In the past decade educational institutions have been pressured to be more economically accountable. Students focus on whether their education will give them tangible skills for entering the job market, while industry insists that students leave college and university with specific "training" for their future careers. As Ruth Ray and Ellen Barton have pointed out, one major area for such training is computer literacy: "Rightly or wrongly, technology is touted as the crucial connection between schools and society, the classroom and the workplace" (Ray and Barton 1991: 281). For instance, Acadia University in Nova Scotia has introduced the "Acadia Advantage", a policy that gives every student in the program a laptop computer and encourages extensive use of online resources. The assumption behind the use of the word "advantage" is that students will benefit from being exposed to a range of computer technologies as they learn their primary subject area. Computer literacy has become a skill which few jobs can do without, and the public expects educational institutions to provide this training.
While institutions search for ways to trim budgets and stretch instructor resources, computers also seem like a viable means to cut costs. In a recent article, for example, Chris M. Anson envisions students in a technologically enhanced future. Anson's imaginary student spends her days moving from lab to lab, hooking up electronically to lectures delivered by experts in distant places and handing in her work by e-mail, her trusty laptop at the ready to download messages, research materials, and information. Yet the pace of change with which computers are being adopted by educational institutions suggests that Anson's vision of the college environment is happening now. As institutions strive to cut costs and appeal to the demands of the business community, technology can be seen as a way of replacing face-to-face teaching with theoretically less expensive online hours. Anson, for instance, envisions such job descriptions as "a non-tenure-track education specialist" (Anson 1999: 266) and "part-time instructor/tutors hired by the semester to 'telecommute' to the institution from their homes" (Anson 1999: 267).
It is no wonder, then, that Anson titles his article, "Distant Voices: Teaching and Writing in a Culture of Technology". Anson's vision indeed distances student from instructor, and student from student as well. For as Anson's student moves through her day, face-to-face contact with either her instructors or her fellow students is noticeably lacking. Linked to the rest of the world through the Internet, the computer literate student has the potential to join a vast network of people and information. But the ability to connect with people at far off Internet sites has a disturbing corollary: the stereotype of the antisocial cyber-surfer with no flesh and blood friends has developed at the same time as the media extol the potential of computer-linked communications.
In fact, the term "classroom" itself becomes problematic when the model of "four walls and a teacher" is augmented or displaced by access to the Internet and e-mail. The "classroom" many encounter today goes beyond walls, entering chat rooms and research spaces miles away from the student's physical space. Similarly, the synchronous arrangement of "real time" lectures and tutorials can become asynchronous, with learning taking place far away from the designated classroom hour. While the traditional classroom works on a model of proximity, the "wired classroom" works with a model of intimate distance. Students are potentially further away from teachers and fellow students; yet the metaphors of online communication suggest otherwise. Metaphors such as "chat room", "Web", "Net", "network" and "links" all suggest connection, even when that connection takes place between people in different countries.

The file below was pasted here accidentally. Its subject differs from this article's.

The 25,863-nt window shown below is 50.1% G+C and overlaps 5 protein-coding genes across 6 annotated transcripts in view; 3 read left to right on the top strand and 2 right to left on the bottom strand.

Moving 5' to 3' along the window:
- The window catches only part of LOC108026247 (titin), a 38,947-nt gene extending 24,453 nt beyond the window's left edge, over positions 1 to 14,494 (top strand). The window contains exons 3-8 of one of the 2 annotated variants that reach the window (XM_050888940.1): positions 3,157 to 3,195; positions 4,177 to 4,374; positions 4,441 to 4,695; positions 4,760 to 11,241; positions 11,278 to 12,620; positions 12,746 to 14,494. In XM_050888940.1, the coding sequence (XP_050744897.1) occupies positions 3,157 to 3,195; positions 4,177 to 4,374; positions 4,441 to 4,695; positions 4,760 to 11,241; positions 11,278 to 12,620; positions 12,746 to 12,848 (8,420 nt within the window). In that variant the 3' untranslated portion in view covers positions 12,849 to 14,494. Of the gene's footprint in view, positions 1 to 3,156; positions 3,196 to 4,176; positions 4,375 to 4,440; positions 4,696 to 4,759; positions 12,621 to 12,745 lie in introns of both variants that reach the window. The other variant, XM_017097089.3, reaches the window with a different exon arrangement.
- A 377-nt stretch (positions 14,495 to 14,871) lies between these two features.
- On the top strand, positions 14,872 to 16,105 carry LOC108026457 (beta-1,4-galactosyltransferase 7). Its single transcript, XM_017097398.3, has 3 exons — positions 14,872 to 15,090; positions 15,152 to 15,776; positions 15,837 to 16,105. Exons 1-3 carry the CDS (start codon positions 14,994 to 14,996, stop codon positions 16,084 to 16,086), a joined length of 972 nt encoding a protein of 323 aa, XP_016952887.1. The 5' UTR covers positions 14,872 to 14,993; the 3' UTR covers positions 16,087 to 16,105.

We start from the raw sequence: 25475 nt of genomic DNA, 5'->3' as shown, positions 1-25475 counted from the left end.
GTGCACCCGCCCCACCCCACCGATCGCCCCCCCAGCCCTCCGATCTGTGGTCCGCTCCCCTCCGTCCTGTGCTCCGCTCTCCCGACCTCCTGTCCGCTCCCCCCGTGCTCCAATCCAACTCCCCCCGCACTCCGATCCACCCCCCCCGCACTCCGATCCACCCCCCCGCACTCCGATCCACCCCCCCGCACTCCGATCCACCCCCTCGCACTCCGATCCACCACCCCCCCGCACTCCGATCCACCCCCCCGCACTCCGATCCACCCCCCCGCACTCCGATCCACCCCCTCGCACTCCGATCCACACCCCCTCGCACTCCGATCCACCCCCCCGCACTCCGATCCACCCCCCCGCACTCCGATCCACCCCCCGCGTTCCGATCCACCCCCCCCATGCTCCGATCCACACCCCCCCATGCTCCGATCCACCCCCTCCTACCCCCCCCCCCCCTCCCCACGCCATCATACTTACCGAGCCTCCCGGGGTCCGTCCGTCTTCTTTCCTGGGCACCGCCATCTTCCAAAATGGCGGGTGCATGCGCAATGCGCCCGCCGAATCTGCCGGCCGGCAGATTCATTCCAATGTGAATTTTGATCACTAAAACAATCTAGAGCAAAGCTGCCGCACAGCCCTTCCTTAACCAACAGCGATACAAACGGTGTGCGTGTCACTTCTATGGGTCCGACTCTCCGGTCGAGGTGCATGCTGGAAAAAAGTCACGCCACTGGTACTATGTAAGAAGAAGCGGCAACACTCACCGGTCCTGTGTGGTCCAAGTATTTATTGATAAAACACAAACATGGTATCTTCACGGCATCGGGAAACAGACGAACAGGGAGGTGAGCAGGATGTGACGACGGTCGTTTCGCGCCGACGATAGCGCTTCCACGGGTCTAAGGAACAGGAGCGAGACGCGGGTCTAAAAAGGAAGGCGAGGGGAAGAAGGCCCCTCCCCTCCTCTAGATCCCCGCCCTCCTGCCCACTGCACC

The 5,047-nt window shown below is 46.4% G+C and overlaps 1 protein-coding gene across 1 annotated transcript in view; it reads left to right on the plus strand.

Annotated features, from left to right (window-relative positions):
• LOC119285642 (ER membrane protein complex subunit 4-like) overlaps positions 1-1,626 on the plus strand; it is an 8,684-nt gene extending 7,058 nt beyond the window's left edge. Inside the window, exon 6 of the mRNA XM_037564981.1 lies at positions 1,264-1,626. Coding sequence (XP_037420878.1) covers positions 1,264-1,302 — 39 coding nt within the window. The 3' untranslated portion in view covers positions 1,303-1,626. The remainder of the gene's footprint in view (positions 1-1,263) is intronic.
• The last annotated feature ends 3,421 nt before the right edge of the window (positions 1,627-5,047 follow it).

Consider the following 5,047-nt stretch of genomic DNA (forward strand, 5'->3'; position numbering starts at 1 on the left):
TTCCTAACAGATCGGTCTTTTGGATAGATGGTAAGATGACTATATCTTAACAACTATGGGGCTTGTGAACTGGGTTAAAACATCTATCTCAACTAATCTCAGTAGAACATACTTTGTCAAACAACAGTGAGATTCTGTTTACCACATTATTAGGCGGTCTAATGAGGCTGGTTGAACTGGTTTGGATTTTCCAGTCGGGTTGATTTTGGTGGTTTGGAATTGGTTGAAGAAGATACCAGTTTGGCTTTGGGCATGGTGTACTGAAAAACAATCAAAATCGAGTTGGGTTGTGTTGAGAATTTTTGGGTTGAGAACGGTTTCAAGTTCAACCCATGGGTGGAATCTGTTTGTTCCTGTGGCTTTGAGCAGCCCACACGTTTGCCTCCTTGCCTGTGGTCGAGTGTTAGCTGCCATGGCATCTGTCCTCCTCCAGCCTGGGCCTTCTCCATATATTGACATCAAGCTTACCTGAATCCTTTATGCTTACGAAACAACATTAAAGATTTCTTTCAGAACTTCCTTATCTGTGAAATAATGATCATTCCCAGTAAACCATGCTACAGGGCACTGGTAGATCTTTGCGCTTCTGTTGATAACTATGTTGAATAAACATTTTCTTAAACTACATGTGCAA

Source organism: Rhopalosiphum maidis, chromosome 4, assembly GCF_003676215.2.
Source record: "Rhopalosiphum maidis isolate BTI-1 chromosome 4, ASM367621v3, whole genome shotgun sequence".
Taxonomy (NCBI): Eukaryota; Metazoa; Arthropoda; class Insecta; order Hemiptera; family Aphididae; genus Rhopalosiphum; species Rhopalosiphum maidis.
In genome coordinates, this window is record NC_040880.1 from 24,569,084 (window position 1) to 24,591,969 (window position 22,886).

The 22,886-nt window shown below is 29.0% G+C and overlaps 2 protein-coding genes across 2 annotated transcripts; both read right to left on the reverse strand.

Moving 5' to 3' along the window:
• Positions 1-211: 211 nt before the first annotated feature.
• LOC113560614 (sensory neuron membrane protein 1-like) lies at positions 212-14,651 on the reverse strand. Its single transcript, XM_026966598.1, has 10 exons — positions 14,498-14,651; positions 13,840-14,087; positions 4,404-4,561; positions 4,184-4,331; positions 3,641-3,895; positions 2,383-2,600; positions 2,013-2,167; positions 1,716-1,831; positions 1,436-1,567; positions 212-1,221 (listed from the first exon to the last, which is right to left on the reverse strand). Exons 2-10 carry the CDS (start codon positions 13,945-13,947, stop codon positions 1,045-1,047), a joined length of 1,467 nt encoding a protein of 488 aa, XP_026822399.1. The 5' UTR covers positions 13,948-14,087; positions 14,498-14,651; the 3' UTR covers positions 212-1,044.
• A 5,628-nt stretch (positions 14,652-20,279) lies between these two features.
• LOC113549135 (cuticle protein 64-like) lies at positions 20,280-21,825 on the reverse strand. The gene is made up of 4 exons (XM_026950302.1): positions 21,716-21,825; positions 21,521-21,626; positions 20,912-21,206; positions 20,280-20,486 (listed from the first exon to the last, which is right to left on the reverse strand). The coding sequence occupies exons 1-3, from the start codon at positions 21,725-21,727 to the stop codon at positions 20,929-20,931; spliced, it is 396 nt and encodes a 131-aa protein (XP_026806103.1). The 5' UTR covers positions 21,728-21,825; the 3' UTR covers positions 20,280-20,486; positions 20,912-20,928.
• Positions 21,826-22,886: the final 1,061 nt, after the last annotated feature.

In the following cluster of papers, Alexandra Pett and Sabrina Reed from Mount Royal College and Patricia Rigg from Acadia University discuss their experiences with using technology in the "classroom". All three papers are primarily concerned with pedagogy – how classes changed when computers became an integral part of the course. All raise issues related to how computers change classroom dynamics and, most importantly, how the use of computers changes the structures of authority which exist in the traditional classroom. Rigg, for example, observes how the "new pedagogical world" of Acadia University "erodes" the ability of the instructor to keep control in the classroom, forcing both instructor and student to explore new avenues for teaching and learning.
In their essay, "Reading and Writing on Computer Networks as Social Construction and Social Interaction", Ann Hill Duin and Craig Hansen note that "In a typical classroom situation, the discourse community is subsumed in the person of the instructor, as assessor and arbiter. The work created in the class does not move [beyond the class]. The students are not part of a larger dialogue" (Duin and Hansen 1994: 96). Admittedly, this model presents a worst case scenario, and many instructors would argue that their "typical" classrooms have always encompassed other dialogues: the voices of the students who themselves are part of communities which stretch far beyond the immediate physical space. The authors in this cluster argue, however, that the presence of computers can broaden the discourse of the classroom with both positive and negative results. On the positive side, technologies such as the Internet can expose students to a range of opinion and information. On the negative side, the information can be superficial or sometimes even mistaken. While this is also true of books and journal articles, the problems of evaluating sources seem greater when dealing with the Internet. Paper sources, after all, are usually vetted by informed evaluators, but the Internet allows anyone to publish his or her thoughts. Raised to believe in the authority of the printed text, the public can be seduced by the fact that the information is printed on the screen, ignoring the fact that the person who printed it could be a novice in the field or a representative of a special interest group. More needs to be done to educate students in what is or is not a reputable source.